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By Kimberly Hayes

When you are recovering from an addiction, putting on a pair of sneakers and hitting the gym might be the last thing in the world that you want to do. However, as thousands of people recovering from substance abuse can attest to, physical exercise is one of the best weapons you can use against relapse. As well as keeping you physically healthy, fitness can help you curb triggers and provide a much-needed sense of balance and stability.

Choosing the Right Exercise

Before you start a new exercise program, visit your doctor for a physical exam; if you’re on Medicare, schedule your Annual Wellness Visit ahead of starting your new routine so you don’t have to pay anything out of pocket (especially if your finances took a dive while you were an active user) and so you can update your plan as needed to accommodate your new health needs in recovery. Even if you’ve always been active, remember that your body is getting used to a life free from harmful substances, and it may have different limits than it did before. Your doctor will help you establish an exercise program that is both healthy and safe.

Next, know that there isn’t a universal exercise that is ideal for everyone, so it is important to focus on choosing an activity that works for you. In the long run, these are the only workouts that you will actually keep doing. That said, there are a few forms of exercise that have been particularly successful with people in recovery. Yoga is a popular option because of its meditative and spiritual aspect, and many people claim this helps them find balance. For others, it’s the intensity and camaraderie of CrossFit or the rush of endorphins from running that has helped them stay on the path to recovery.

Socialization and Support

One thing you may notice from the stories of people who use exercise to aid their recovery is that, for many of them, it’s about more than the workout itself. A large part of the benefit of physical fitness is the socialization aspect, the encouragement and support that comes from striving for a common goal.

When trying to decide on a fitness routine, prioritize group classes and other collaborative environments rather than simply going to the gym by yourself. Specifically, look into exercise groups tailored to people in recovery. Exercising alongside people who are going through the same thing as yourself will make you feel less alone and more motivated to stay on the right path.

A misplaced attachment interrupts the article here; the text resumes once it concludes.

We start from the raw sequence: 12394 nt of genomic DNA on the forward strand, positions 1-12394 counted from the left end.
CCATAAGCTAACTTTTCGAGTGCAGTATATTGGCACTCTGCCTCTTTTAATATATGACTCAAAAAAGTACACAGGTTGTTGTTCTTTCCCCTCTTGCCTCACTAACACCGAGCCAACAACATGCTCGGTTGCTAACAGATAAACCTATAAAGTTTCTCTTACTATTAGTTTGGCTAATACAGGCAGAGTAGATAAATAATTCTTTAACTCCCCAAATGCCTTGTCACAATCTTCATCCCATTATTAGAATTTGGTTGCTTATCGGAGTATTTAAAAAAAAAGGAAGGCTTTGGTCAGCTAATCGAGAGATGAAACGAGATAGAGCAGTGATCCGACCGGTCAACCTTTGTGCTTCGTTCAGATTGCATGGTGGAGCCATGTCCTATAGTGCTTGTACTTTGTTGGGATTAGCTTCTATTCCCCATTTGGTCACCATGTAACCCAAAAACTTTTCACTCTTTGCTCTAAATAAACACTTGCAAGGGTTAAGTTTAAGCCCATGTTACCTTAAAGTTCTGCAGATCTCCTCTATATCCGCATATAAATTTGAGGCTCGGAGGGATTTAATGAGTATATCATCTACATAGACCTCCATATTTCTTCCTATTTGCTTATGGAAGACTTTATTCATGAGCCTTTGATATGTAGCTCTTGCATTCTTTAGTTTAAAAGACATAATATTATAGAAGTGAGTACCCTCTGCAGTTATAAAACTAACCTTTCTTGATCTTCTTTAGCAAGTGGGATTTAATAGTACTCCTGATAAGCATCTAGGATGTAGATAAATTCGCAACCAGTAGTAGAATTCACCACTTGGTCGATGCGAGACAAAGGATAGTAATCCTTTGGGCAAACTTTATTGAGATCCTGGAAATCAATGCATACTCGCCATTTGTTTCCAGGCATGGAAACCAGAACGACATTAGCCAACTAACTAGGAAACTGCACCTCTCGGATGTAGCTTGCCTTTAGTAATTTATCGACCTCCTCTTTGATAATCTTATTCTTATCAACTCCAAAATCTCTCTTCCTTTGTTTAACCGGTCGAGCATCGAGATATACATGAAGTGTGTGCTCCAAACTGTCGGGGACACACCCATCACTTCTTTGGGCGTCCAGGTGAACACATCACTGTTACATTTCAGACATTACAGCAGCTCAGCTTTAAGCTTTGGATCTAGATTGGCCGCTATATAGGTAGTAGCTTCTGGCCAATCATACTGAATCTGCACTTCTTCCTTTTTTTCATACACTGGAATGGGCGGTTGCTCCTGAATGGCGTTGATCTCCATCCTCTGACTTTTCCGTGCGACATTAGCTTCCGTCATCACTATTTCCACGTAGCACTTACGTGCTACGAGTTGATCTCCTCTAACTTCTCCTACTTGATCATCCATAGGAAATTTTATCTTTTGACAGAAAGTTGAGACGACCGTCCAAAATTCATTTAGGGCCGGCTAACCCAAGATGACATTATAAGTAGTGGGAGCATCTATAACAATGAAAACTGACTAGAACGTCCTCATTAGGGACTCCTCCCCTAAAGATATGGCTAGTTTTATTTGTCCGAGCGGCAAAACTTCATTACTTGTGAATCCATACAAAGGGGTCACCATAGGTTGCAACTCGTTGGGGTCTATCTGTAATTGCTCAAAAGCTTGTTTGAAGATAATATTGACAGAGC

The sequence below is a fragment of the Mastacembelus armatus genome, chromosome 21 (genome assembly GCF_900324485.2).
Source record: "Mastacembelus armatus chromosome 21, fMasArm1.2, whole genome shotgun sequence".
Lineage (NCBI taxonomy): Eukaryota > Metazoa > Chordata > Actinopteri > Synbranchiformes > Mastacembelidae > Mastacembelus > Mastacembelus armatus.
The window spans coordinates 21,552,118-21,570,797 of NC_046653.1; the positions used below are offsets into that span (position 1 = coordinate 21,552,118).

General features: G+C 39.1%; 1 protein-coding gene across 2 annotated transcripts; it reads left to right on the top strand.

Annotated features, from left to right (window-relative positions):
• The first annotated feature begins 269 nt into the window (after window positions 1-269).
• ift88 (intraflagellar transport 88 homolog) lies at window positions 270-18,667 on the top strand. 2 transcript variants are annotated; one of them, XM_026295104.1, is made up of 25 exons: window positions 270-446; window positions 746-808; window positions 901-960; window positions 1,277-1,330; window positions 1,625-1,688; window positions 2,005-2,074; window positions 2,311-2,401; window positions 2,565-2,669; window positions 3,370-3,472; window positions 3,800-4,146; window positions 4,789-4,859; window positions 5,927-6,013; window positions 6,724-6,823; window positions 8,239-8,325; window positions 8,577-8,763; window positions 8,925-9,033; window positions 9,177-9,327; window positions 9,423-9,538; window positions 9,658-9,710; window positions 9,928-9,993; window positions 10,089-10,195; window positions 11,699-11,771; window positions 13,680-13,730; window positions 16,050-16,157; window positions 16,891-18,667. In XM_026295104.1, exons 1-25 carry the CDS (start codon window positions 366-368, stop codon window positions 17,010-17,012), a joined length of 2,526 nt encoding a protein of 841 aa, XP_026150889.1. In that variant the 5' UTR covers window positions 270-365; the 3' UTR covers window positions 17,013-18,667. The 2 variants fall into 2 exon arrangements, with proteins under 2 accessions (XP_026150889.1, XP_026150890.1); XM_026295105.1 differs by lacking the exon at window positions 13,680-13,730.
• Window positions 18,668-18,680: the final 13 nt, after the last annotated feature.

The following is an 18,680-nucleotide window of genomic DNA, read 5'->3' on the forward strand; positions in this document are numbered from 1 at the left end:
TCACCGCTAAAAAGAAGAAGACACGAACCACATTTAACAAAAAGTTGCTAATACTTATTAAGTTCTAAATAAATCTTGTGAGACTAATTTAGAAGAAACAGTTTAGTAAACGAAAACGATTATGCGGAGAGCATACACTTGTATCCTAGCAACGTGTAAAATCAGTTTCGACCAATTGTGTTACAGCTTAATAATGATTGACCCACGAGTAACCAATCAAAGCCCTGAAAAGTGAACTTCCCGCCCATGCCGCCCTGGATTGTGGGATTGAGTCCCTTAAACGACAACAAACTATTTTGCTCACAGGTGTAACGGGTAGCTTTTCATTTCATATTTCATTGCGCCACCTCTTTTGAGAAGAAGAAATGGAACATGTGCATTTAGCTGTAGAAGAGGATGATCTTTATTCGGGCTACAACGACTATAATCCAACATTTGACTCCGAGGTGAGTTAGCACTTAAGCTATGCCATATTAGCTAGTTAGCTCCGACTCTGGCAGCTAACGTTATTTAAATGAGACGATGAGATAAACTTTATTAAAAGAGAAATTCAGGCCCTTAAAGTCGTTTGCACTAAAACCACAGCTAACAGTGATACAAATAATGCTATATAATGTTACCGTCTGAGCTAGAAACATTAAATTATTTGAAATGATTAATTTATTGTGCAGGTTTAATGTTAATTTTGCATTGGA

Dealing with Triggers

Speaking of loneliness, it is known as one of the most common emotional triggers for relapse, alongside hunger, anger, tiredness (together known as HALT) and stress. While exercise cannot do much for hunger, it can help with the rest.

According to Psychology Today, exercise is an effective form of anger management because it acts as a harmless physical release. The beneficial effects of physical activity on stress are widely reported and universally acknowledged. As counterintuitive as it seems, regular exercise also makes people less tired in their day-to-day lives. Overall, physical activity offers an exceptionally well-rounded solution to most stressors and triggers, helping you break the cycle of addiction.

Building a Healthy Routine

According to Business Insider, exercise is a keystone habit, meaning it is a habit that, once formed, encourages other positive behaviors along with it. People who exercise regularly tend to eat healthier, be less stressed, and perform better at work.

This means that focusing on your fitness can be a good way to improve your overall routine without overwhelming yourself. Instead of trying to force several new healthy habits into your schedule, just commit to sticking to a fitness routine. You will probably find that the positive effects of your workout start to affect other aspects of your life, such as your diet, sleep, and overall attitude.

Fitness is one of the best support tools available for recovery, but it is important to remember that it is just that: support. Exercise alone will not cure you, but it will foster positive thoughts, environments, and behaviors that will make recovery easier. As your body and mind get healthier, you will be thankful for the effort you put into your fitness routine and for the good habits you formed along the way.